Twenty years ago, during the Reagan administration, I encountered a young producer at National Public Radio who said she and her husband had decided not to have children because they were convinced they’d die in a nuclear war.
Immediately, I told her, “Please, have children. There’s not going to be a nuclear war.” I have no idea what she did.
Today, I might give the same advice, but not so swiftly. Children born into the 21st century face a far more perilous future than those in the 20th century – partly because adults now seem to lack the courage and wisdom to protect them.
After allowing the Nazis and Japanese to overrun Europe and much of Asia, the civilized world, led by the United States, fought for five years and lost 16 million soldiers (including 407,000 Americans) to conquer the enemy.
Determined to avoid such a catastrophe again, civilization united to resist global communism, and it spent vast treasure to do so for 45 years. In the process, the United States lost 54,000 lives in Korea and 58,000 in Vietnam.
Faced now with a menace from radical Islam, it’s not at all clear that the civilized world has the will to fight. The United States has suffered fewer than 3,000 deaths in Iraq, and already 55 percent of the population wants to withdraw immediately or within a year – regardless of whether the country is stable. Only 41 percent, according to the latest Gallup Poll, are willing to keep troops until the job is done or add more.
It’s true, Iraq is a complicated case. It’s not certain that Saddam Hussein’s regime was part of the war on terrorism when the United States invaded in 2003. He certainly was no Islamic fundamentalist, and his ties to Al Qaeda were tenuous, at best.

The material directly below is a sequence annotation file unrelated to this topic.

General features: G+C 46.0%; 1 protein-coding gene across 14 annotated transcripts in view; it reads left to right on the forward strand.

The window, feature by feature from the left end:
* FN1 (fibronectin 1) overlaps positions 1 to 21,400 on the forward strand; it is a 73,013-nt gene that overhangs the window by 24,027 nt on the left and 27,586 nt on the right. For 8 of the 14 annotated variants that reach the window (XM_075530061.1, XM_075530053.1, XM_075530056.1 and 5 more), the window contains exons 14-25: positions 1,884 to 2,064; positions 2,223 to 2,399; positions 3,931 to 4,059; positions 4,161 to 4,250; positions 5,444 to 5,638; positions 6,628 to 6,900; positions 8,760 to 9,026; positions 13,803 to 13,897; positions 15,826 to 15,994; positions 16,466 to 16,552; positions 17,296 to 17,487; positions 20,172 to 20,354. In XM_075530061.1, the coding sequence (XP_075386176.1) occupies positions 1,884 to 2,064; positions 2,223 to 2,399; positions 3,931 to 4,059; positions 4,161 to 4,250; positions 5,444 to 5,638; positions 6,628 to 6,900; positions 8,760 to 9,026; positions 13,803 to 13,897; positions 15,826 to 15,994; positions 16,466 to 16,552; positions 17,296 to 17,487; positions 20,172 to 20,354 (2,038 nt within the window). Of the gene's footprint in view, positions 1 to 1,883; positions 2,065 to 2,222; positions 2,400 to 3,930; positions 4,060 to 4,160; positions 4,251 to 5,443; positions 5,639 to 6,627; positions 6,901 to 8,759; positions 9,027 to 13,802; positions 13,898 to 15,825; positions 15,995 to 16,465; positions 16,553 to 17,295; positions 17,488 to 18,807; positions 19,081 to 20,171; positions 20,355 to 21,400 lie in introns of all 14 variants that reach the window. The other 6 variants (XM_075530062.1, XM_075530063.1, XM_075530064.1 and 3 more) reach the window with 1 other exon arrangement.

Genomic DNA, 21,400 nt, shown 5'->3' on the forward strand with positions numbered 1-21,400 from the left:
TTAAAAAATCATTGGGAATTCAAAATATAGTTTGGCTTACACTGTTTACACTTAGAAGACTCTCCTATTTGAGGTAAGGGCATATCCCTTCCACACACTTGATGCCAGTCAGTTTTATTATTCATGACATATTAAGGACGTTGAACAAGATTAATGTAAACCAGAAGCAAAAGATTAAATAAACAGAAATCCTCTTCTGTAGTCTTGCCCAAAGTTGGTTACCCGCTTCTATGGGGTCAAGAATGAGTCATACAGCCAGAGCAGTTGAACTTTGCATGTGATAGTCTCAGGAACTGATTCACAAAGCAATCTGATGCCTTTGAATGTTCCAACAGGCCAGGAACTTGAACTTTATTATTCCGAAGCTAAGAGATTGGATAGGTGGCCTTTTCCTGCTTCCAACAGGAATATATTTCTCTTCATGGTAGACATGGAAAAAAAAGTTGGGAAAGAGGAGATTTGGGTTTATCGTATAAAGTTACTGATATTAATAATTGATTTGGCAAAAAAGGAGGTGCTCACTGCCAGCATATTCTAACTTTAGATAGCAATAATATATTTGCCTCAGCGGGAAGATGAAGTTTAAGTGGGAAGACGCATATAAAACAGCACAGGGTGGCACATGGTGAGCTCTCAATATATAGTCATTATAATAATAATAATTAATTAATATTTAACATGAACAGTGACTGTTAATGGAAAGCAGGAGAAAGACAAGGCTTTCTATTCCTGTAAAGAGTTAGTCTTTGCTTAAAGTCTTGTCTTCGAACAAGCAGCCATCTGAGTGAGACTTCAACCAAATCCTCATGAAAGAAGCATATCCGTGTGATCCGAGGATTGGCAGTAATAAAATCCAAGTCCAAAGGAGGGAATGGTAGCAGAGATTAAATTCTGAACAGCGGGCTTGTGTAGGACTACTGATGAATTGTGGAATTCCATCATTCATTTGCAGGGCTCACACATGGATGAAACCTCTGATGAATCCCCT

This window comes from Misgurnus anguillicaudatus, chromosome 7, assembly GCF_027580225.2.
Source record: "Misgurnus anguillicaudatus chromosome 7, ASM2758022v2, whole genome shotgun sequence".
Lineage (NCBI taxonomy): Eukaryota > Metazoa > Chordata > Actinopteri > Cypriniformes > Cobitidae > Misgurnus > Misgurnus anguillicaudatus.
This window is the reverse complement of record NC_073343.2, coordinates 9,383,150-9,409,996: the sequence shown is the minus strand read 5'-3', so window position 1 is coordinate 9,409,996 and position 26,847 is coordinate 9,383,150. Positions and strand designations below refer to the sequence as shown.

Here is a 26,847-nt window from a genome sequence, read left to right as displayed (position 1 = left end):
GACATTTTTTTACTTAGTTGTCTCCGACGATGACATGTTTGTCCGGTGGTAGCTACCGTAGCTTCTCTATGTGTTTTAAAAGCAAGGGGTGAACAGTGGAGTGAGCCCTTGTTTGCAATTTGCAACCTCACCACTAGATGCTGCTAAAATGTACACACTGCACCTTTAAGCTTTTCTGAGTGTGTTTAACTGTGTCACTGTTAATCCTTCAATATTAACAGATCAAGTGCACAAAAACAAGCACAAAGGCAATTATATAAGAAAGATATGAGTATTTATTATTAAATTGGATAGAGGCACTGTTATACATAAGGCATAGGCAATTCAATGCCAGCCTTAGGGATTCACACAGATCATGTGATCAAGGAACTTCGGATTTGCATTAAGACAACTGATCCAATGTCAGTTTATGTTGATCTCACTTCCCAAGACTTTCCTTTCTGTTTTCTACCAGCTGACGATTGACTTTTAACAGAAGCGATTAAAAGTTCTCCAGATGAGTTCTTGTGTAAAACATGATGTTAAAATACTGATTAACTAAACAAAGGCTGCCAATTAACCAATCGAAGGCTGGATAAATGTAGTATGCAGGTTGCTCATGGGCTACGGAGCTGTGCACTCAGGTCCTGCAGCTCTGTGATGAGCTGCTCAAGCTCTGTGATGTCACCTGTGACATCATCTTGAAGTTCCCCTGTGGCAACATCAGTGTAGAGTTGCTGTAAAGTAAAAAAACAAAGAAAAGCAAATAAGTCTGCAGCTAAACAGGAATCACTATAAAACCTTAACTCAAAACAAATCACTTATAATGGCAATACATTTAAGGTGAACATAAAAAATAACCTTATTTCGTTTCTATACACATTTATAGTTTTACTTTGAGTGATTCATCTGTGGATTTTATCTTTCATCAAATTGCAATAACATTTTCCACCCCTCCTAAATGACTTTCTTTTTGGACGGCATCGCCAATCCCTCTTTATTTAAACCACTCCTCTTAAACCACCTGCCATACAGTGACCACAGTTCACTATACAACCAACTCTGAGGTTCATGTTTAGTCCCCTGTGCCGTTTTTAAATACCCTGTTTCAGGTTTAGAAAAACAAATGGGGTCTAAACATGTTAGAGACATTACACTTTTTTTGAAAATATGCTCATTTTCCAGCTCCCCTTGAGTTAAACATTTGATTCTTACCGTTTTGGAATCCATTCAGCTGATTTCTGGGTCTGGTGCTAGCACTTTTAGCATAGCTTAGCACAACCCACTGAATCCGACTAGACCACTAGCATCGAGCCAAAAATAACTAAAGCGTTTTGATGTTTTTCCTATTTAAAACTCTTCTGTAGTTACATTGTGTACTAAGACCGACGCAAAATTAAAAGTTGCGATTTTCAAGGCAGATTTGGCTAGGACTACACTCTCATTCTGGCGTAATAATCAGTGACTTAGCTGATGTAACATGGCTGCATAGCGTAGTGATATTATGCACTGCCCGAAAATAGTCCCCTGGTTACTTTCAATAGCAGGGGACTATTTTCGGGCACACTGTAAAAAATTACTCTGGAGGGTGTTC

Moreover, the Bush administration’s handling of the war is open to sharp criticism. We didn’t commit enough troops to pacify the country and secure ammunition sites, and we let a savage insurgency arise.
On the other hand, there can be no question that Iraq is now the central front in the war on terrorism. And a defeat there would energize Islamic radicals the world over.
Every time jihadists have won a victory – in Lebanon in 1983, Afghanistan in 1989, Somalia in 1993, Khobar Towers in Saudi Arabia in 1996, two U.S. embassies in Africa in 1998, the USS Cole in 2000, and the World Trade Center and Pentagon in 2001 – it has energized the movement more, especially when the civilized world’s response has been weak.
A U.S.-led coalition successfully evicted Al Qaeda from Afghanistan and has disrupted its networks, but the jihadist movement has shown resilience, tenacity and reach.
In fact, a reasonable assessment – and this is a dire portent – would be that the forces of darkness are ascendant and those of civilization are in retreat.
The current struggle in the Middle East is a case in point. Israel had withdrawn from Gaza and southern Lebanon, yet its reward was to be attacked by Hamas and Hezbollah, Islamic radical groups bent on Israel’s destruction.